Almost 15 years have passed since I spent a morning in Higgins’s home in Cavan. He was then a sprightly 72 years old and the passions of his life mapped out his living room. The Bank of Ireland Hall of Fame sculpture stood sentry near the door. On the television set in the corner, there was a picture of his son John as a toddler, almost up to his neck in the Sam Maguire. The mantelpiece was book-ended by greyhound racing trophies, and groaned beneath the weight of a thousand year old lump of bog oak presented to him by the grateful denizens of Longford GAA after his wondrous spell in their camp.
Looking down from the wall was a framed memory of the 1952 All-Ireland winning Cavan team. In it, the players at the front genuflect solemnly with their hands clasped together on one knee. With ne’er a bench or a zoom lens in sight, the background was framed by a heaving stand full of cloth caps. It was a different era. It was Mick Higgins and Cavan’s era. He played his first senior inter-county game in 1943 and in his 11 subsequent championship campaigns, he never knew a summer without an Ulster final.
“Twas easy picking up medals in Ulster that time, sure I won eight of them,” said Higgins who also possessed the characteristic modesty of the truly great. “I threw them in a box as they came and there were no remarks passed, they were coming so easy. I didn’t look after them that well but I never lost any of them either.”
For the first few years of his tenure, Cavan had trouble going all the way but then came 1947. The Polo Grounds and all that. Not just an All-Ireland final – more an adventure. The flight across took them 27 hours but just getting there at all was something.
“There was a bit of engine trouble going into the Azores and we were delayed for seven hours there,” remembered Higgins. “Then the plane wouldn’t take off. That was when we all started doing a bit of praying. It was an ex-army plane and I remember saying that I was going back by boat no matter what happened.”
Their prayers were answered and when the Cavan and Kerry footballers arrived in New York, the adventure was only beginning. Having waded through hordes of emigrants that welcomed them at the airport, the entourage wended its way to the Waldorf-Astoria, their passage through the city smoothed by an NYPD motorcycle escort. Welcome to America and the notion of the athlete as celebrity. Cavan prevailed by four glorious points in the end in a match played on a rock-hard field, replete with a baseball mound in the middle of it. Four days later, both squads were setting sail for Southampton. No fuss. Just glory.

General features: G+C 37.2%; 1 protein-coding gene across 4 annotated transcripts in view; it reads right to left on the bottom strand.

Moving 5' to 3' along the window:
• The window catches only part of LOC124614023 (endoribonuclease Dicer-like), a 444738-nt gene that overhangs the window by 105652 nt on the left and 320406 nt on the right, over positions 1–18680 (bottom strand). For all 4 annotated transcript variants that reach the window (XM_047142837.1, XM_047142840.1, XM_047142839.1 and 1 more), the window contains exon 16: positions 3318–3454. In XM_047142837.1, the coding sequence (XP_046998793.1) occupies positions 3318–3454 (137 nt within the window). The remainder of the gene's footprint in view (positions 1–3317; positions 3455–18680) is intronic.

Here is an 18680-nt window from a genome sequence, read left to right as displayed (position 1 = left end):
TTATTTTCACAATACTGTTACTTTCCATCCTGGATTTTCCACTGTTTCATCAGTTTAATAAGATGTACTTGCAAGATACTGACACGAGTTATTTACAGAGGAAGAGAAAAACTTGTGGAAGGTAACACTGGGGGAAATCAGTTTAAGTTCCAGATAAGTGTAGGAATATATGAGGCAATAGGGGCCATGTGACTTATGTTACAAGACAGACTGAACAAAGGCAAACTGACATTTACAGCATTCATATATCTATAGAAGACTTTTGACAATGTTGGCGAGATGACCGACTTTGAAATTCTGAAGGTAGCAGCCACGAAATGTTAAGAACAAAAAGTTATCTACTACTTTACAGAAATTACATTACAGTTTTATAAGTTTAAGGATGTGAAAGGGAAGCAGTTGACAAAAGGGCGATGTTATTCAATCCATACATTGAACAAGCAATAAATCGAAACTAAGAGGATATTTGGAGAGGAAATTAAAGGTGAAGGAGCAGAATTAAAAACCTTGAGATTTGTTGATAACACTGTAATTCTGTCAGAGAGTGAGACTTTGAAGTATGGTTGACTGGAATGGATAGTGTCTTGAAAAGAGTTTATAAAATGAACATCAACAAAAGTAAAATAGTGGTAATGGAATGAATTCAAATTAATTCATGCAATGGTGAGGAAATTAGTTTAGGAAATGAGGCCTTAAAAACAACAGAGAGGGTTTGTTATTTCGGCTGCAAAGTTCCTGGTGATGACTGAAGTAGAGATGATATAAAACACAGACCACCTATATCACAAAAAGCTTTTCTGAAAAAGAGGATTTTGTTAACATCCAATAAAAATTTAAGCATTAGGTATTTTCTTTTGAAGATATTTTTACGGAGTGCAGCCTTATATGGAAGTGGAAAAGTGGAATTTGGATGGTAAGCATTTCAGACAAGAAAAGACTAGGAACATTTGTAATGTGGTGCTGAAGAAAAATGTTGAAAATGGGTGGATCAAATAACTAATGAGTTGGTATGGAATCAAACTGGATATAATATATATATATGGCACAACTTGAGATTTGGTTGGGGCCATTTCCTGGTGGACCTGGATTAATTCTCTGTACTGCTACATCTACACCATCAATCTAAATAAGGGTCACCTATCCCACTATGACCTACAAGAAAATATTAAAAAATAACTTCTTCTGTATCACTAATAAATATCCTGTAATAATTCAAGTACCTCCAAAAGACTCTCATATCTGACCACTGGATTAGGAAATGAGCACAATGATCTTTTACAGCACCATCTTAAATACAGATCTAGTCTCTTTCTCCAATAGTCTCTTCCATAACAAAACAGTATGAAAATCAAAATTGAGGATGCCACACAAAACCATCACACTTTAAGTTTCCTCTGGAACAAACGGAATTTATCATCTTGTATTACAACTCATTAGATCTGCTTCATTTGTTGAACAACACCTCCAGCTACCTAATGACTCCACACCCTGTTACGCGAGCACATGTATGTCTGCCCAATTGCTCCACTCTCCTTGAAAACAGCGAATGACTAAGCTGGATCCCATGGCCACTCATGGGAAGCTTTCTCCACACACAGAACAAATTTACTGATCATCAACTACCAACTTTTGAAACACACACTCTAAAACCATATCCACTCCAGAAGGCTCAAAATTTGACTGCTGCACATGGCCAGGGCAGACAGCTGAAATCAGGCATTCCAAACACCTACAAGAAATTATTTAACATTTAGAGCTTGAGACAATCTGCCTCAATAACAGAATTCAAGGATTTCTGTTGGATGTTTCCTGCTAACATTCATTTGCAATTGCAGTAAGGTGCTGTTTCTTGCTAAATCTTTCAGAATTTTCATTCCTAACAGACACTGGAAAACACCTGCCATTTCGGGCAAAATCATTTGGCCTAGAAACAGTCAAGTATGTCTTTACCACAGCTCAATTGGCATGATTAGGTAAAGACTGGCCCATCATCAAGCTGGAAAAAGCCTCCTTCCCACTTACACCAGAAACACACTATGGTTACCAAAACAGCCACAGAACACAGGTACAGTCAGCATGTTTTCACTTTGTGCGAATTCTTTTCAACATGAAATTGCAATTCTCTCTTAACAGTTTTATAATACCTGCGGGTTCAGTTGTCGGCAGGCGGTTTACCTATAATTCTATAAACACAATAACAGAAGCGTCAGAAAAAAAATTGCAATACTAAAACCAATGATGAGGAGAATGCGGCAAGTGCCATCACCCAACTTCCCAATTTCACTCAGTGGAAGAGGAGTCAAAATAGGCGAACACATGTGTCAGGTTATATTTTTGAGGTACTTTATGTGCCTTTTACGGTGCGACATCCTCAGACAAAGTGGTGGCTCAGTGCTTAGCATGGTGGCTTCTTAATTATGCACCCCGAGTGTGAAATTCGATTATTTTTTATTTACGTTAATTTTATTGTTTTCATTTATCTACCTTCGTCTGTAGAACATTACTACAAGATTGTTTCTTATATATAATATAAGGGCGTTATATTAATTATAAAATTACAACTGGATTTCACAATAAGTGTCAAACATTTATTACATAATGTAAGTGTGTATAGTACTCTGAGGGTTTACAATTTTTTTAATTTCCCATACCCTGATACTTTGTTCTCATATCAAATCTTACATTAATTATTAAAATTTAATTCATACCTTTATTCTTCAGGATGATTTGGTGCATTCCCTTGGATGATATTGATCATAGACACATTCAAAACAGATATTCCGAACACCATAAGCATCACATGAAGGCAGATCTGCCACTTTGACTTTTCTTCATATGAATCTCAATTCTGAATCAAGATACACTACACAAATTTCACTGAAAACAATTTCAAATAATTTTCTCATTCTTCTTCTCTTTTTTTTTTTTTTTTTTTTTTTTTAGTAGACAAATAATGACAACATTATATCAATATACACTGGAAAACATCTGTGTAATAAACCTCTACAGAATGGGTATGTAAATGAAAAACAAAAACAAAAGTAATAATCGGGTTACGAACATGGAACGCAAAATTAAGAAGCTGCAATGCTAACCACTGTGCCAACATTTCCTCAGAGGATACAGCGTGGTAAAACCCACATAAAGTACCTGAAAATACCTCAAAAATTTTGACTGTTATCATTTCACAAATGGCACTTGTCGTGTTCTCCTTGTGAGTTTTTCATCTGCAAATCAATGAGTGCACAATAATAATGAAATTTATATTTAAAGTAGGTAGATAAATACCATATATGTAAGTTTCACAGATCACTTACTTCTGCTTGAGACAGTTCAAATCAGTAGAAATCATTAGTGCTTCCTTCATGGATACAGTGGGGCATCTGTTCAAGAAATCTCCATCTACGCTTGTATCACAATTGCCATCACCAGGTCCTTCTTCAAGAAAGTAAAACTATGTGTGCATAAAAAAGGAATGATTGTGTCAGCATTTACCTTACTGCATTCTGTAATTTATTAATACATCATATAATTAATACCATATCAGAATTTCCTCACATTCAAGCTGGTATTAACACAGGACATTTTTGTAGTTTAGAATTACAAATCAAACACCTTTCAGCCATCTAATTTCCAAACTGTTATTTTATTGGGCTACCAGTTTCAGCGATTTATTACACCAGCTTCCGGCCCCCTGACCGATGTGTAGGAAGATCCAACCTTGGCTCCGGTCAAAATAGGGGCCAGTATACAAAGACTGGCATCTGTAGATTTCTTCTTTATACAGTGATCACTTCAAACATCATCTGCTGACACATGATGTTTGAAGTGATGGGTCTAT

“There wasn’t that much hype about it at the time, not like there is now,” said Higgins. “I didn’t take hardly any drink myself and in any case, there wasn’t the type of money in circulation to keep fellas for three days drinking and the like.”
The lack of attention and absence of commercial reward didn’t bother Higgins. He carved out his own career as a Garda sergeant, the various postings around Cavan and other parts offering him the chance to represent and usually win counties with several different clubs. There was no rest in retirement either when his county came calling in the sixties and asked him to take over. In the seven years of his reign, Cavan won four more Ulster titles. It says much for his popularity and standing that in 1966, he was in charge of both Cavan and Longford when the pair of them met in the National League semi-final.
“I couldn’t have foreseen that would happen. I just looked after Cavan on the day and then went back to Longford for the final where they gave me a bit of a ribbing about Cavan losing.”
A couple of years after seeing him steer Longford to their first and only Leinster title (beating Offaly, Dublin and Meath along the way), Brian McEniff asked him up to Donegal to help out a few nights a week. As seemed to happen wherever he lay his coaching hat, he led them to an Ulster title (their first) too in 1972.
“I seemed to be very lucky,” said Higgins. That was only his modesty speaking. A man doesn’t win that many trophies as a player and manager through fortune or providence. He had a superb footballing brain and is regarded by astute judges as the first truly cerebral center-forward. In the time of “The Ban”, he even showcased his distribution skills as a soccer winger with St. James Gate in Dublin under an assumed name. His true gift however was that unlike some, he was able to transfer innate football intelligence to his decision-making when he moved to the sideline. It’s also been said more than once in the various obituaries over the past few days that his greatest boast was he never struck an opponent and was never sent off the field of play. One more line in an epitaph where there are too many others to choose from. Ar Dheis De go raibh a hanam.